Wyant grew up in Kansas, Ohio — a small, rural census-designated place in Seneca County where the population last clocked at 175. He described the area as “a tiny little bit of a town, and a lot of farmland.”
“And we lived in the farmland,” he said.
Living rurally meant there were no movie theaters in Wyant’s direct area as he was growing up — the closest one was about a half hour away in Tiffin, and he worked his first job there. Nevertheless, the young Wyant nurtured a budding love of film — particularly what he described as “arthouse” cinema, with an added love for horror films, and an even greater love for films that successfully blend both.
With those things in mind, Wyant said that moving to Yellow Springs fulfilled something of a longtime desire for him.
“I didn’t even ever really live in a neighborhood until I lived in Yellow Springs — I always wanted to live in a small town,” he said. “So just to live in a town that has a theater is amazing. For it to be an arthouse theater is even more amazing — as soon as I moved to town, I knew I wanted to be a part of it in any capacity. It’s surreal and incredible — I’m doing what I wanted to do.”
Wyant said working at the theater has checked some other boxes on his personal list of lifetime to-dos — he was able to schedule a series of films by Alfred Hitchcock, whom he said is one of his favorite filmmakers, when the theater first reopened after its initial COVID-19 shutdown.
“Seeing those in the theater was pretty incredible — especially ‘Psycho,’ my favorite film,” he said.
Likewise, Wyant was also able to rent the theater for his 33rd birthday party, which included a screening of “Little Shop of Horrors.”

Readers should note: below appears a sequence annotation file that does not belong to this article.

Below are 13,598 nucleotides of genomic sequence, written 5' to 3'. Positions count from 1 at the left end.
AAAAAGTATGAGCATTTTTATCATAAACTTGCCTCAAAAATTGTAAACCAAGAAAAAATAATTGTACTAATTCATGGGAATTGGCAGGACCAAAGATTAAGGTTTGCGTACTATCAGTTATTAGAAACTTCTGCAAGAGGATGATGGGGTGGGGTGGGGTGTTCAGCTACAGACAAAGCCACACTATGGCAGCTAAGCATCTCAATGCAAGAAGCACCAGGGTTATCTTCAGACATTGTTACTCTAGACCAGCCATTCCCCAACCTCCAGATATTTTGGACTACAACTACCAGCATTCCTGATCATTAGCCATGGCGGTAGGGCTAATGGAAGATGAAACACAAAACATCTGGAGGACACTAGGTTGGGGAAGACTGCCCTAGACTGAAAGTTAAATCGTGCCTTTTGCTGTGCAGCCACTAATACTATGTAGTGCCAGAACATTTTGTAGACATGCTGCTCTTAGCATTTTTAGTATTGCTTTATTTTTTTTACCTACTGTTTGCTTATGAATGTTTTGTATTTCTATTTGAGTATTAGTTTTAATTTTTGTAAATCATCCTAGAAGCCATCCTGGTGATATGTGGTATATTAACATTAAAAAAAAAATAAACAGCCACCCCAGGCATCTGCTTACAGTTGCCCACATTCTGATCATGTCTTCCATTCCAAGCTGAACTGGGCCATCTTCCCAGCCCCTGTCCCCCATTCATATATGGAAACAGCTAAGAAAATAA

“It was great to see it at my favorite theater,” he said. “There was an Audrey II there — in the flesh!”
Increasing the visibility of the theater as a rental space for private events has been a special focus for Wyant this year as the Little Art continues to bolster itself financially. Wyant said that, since he’s worked to get the word out that the theater is available to rent, the use of the Little Art for private events by community members has gone up significantly.
“And what’s great about it is that it’s totally in line with our mission as a nonprofit — being of use to the community,” Wyant said. “But also being the Little Art Theatre — that can mean a lot of things.”
With an emphasis on the “art” in the theater’s name, Wyant said that, looking forward, he hopes to host a variety of special events in the auditorium — theater performances and live podcast recordings are some new ideas he thinks are possible. And some old and loved events will be coming back, too — Wyant was happy to announce that the Little Art’s annual New Year’s Eve party will be held again this year for the first time since 2019 became 2020.
In addition, patrons should keep their ears out for better-sounding film screenings and special events: Wyant said the Little Art is in the process of securing grant funding to upgrade its sound system.
“It’s gonna be a big deal for us, in terms of [event]-attracting potential,” he said.
Though he’s excited about the new developments on the horizon for the theater, Wyant said that, as theater manager, he intends to keep himself grounded by continuing to work projection and concession shifts when needed. In particular, he said he’ll continue to oversee Friday night projection, when new films debut.
“I want to see how it’s doing, but also talk to patrons immediately afterward and find out what people think of it,” he said.
At the same time, he said he believes the best way to keep in touch with staff members and understand their concerns is to know what it’s like to do their jobs — by continuing to do those jobs himself.
“I don’t ever want to lose track of how things run,” he said. “We already have a good, democratic, constant conversation of what’s working, what could be better, and the best idea wins — that kind of philosophy. Continuing to be a part of it, at least sometimes — that’s incredibly important to me.”